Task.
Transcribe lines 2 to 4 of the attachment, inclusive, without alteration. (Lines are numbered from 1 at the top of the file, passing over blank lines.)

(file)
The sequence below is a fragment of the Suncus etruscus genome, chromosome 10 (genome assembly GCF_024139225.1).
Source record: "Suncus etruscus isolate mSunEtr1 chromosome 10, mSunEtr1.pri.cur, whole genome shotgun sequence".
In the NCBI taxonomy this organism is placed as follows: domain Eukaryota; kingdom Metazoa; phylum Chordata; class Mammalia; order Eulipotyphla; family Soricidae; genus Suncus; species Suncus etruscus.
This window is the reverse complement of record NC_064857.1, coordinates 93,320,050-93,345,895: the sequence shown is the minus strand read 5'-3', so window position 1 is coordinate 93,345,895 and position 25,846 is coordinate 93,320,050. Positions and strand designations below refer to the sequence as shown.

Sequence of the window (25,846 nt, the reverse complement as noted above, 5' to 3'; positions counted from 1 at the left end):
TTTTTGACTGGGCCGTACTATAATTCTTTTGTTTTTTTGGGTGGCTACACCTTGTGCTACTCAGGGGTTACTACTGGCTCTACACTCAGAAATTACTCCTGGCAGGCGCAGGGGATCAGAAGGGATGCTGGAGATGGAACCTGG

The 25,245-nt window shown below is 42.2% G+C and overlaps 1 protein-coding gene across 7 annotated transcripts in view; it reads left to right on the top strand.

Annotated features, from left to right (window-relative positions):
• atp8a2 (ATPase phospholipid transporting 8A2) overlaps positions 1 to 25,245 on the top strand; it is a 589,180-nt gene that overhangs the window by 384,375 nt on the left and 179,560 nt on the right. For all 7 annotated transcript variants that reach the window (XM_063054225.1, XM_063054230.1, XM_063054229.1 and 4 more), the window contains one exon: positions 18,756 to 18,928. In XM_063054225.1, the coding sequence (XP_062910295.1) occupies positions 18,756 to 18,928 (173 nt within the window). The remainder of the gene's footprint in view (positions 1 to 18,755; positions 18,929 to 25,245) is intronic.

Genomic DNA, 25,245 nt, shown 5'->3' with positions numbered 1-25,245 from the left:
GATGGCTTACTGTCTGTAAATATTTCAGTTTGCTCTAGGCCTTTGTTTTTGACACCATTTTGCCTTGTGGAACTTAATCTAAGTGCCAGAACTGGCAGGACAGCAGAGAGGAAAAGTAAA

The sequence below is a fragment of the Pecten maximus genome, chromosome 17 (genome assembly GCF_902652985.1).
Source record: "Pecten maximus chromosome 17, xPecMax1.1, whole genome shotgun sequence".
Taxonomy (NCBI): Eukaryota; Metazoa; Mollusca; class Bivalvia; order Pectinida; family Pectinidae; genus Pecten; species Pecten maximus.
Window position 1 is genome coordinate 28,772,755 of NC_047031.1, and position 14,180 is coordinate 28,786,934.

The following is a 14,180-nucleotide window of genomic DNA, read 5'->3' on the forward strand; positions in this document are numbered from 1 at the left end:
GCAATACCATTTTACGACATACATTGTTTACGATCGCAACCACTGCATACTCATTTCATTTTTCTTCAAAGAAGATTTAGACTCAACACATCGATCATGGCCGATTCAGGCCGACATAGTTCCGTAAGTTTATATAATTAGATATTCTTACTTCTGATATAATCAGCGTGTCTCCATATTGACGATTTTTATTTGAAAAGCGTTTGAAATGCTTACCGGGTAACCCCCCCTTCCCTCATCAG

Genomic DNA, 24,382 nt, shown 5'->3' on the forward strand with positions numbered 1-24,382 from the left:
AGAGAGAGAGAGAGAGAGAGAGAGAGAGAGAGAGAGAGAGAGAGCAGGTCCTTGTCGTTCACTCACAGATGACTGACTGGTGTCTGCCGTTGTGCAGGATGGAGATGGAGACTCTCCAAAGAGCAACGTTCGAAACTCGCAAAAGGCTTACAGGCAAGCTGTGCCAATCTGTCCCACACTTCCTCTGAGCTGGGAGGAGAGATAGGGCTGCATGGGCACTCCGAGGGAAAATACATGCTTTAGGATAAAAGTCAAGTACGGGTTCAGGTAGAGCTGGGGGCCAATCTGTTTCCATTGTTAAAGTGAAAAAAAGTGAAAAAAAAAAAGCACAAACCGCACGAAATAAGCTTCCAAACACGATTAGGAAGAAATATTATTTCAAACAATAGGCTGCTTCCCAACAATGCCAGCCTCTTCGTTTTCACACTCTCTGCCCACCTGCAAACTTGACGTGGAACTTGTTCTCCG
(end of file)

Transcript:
Source record: "Suncus etruscus isolate mSunEtr1 chromosome 10, mSunEtr1.pri.cur, whole genome shotgun sequence".
In the NCBI taxonomy this organism is placed as follows: domain Eukaryota; kingdom Metazoa; phylum Chordata; class Mammalia; order Eulipotyphla; family Soricidae; genus Suncus; species Suncus etruscus.
This window is the reverse complement of record NC_064857.1, coordinates 93,320,050-93,345,895: the sequence shown is the minus strand read 5'-3', so window position 1 is coordinate 93,345,895 and position 25,846 is coordinate 93,320,050. Positions and strand designations below refer to the sequence as shown.